Thursday’s game between the Kings and the Dallas Stars, a 2-0 Stars victory, felt like an old school Western Conference match-up between the two teams. In fact after the game, defenseman Jake Muzzin was asked if he felt like the team was playing a previous version of itself. The checking was tight, the space was limited and ultimately the Stars’ only non empty-net goal came on a deflection following a faceoff win. Dallas beat the Kings in the faceoff circle most of the game, winning 63 percent of their draws to the Kings’ 37 percent. Los Angeles didn’t muster all that much in the second and third periods, firing just 10 shots on goal total. A lot of this had to do with a Stars team that was committed to playing a physical style after losing the first two games of their three-game road-trip by a combined score of 7-2. The Kings are a desperate group trying to make the playoffs, but so are the Stars and you had to expect their best effort. Being shut out is never ideal and as the playoff race heats up, games will get tighter and the Kings will need to figure out how to fight through strong defensive performances like they saw from Dallas.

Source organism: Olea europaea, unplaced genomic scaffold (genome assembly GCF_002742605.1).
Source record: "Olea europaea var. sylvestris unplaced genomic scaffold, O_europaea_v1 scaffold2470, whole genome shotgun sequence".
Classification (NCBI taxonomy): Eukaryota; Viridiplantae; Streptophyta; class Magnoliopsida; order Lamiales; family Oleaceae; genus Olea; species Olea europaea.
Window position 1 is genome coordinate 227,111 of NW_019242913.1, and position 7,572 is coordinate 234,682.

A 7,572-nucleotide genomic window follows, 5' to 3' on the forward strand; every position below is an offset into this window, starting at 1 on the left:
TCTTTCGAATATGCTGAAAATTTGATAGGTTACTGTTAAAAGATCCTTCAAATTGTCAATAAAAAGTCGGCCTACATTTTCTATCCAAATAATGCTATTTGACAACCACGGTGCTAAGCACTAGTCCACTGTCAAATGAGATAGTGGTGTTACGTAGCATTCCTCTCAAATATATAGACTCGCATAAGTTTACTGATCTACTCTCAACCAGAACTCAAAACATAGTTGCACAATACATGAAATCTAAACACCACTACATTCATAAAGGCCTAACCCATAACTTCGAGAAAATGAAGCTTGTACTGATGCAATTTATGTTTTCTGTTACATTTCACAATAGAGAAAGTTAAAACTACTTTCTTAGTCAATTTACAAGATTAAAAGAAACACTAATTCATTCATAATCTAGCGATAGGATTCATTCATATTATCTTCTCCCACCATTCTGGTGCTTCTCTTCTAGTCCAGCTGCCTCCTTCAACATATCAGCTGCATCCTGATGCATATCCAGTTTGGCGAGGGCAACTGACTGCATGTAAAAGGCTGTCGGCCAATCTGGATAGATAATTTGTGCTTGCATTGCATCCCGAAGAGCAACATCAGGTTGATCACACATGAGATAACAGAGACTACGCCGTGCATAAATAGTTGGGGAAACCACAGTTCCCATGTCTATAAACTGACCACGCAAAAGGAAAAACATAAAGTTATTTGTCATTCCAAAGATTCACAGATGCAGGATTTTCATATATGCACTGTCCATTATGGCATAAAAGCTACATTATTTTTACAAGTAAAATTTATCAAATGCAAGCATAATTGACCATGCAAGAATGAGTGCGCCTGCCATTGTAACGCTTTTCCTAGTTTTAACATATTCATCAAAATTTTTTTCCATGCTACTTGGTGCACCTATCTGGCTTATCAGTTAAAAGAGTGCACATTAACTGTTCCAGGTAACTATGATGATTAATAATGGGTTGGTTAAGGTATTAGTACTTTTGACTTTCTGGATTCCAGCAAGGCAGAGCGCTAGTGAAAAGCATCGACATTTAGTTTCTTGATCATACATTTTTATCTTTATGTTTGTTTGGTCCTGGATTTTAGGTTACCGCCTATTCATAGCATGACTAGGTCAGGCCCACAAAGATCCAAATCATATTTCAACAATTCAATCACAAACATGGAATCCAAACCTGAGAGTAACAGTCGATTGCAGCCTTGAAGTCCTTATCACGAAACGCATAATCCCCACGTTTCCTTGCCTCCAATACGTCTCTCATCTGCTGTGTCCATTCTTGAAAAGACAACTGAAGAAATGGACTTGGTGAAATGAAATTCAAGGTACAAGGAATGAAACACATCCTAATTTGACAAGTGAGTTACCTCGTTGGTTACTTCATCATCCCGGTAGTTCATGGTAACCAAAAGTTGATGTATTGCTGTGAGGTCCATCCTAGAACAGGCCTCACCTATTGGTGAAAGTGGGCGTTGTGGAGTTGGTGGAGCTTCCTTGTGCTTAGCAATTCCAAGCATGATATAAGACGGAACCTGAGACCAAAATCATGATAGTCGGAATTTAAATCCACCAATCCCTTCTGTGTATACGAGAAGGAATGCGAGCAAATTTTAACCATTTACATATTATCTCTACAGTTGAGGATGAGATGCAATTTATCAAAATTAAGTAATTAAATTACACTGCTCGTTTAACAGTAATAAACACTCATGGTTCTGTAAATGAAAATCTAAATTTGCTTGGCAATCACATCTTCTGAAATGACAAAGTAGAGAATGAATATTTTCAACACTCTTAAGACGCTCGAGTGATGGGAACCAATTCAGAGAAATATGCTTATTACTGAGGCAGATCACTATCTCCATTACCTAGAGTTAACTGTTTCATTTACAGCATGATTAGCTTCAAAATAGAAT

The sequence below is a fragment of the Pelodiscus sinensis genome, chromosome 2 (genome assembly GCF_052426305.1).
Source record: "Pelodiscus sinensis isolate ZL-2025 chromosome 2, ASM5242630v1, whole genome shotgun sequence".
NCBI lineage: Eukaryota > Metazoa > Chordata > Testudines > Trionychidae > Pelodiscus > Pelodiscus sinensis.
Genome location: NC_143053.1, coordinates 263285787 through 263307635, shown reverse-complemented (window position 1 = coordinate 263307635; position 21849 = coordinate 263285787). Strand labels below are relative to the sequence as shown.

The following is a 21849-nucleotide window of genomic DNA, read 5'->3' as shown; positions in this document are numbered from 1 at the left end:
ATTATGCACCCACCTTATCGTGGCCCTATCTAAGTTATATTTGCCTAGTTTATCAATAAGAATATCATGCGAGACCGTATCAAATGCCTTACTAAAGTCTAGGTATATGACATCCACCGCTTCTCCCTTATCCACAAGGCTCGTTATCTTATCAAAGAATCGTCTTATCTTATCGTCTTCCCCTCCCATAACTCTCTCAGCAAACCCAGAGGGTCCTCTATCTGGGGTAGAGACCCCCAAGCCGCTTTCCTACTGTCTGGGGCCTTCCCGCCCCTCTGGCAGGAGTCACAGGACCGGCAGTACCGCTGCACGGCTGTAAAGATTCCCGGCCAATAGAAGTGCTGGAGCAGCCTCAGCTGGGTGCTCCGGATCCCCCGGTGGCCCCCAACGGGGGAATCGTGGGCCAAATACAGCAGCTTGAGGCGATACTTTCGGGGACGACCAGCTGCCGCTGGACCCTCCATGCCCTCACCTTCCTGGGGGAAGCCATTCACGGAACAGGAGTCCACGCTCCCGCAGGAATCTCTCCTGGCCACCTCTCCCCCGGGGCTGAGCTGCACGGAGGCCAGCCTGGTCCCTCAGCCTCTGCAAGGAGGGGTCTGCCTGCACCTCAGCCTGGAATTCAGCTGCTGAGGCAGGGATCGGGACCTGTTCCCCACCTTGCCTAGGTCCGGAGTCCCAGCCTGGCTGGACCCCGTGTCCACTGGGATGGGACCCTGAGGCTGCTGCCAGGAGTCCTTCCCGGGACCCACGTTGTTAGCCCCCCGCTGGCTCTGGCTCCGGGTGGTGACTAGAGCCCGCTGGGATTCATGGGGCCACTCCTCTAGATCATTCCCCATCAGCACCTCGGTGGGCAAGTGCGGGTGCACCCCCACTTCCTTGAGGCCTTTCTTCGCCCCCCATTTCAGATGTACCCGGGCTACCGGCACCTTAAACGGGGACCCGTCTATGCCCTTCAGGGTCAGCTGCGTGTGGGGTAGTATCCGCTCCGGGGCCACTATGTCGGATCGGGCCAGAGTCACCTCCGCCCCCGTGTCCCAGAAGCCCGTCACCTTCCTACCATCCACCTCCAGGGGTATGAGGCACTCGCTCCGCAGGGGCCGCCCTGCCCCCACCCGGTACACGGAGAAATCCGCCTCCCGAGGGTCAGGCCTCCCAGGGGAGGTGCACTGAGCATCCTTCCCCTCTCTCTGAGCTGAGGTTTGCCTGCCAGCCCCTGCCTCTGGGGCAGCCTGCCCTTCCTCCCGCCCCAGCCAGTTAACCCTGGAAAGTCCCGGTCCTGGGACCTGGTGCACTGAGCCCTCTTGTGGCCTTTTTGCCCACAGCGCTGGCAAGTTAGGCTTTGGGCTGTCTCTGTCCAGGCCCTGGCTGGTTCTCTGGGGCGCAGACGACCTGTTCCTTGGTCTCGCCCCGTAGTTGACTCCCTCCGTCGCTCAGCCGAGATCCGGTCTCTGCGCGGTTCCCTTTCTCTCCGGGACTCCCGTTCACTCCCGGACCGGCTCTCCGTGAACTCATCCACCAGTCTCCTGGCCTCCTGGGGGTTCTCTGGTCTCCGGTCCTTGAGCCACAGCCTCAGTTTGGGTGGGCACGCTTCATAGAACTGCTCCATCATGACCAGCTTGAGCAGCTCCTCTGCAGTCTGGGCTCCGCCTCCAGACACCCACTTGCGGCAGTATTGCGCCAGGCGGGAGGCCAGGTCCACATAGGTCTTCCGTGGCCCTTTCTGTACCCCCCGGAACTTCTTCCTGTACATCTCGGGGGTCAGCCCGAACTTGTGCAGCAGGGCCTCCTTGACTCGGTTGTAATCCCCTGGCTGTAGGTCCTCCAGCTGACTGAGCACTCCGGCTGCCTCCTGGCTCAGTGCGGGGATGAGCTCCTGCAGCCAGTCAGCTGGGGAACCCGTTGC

In regards to Kings players specifically, forward Tobias Rieder definitely looked like a nice addition. He adds another level of speed to the team and was able to generate scoring chances with his legs. He can be used in a lot of situations, both defensively and offensively, and gives the coaching staff options lineup options based on opponent. Though goaltender Jonathan Quick picked up the loss, he continued his strong play of late. He stopped 26 of 27 shots on goal and has a .939 save percentage in his last seven games played. With Los Angeles trading backup Darcy Kuemper, the Kings are going to need Quick most games down the stretch and since his rough patch in January and early February, Quick has bounced back. Defenseman Drew Doughty played 24:10 and since the Kings’ trade for Dion Phaneuf, Doughty has averaged 24:56 of ice-time per-game. Before the trade he was averaging 26:57 per-game.
Lead photo via Adam Pantozzi/NHLI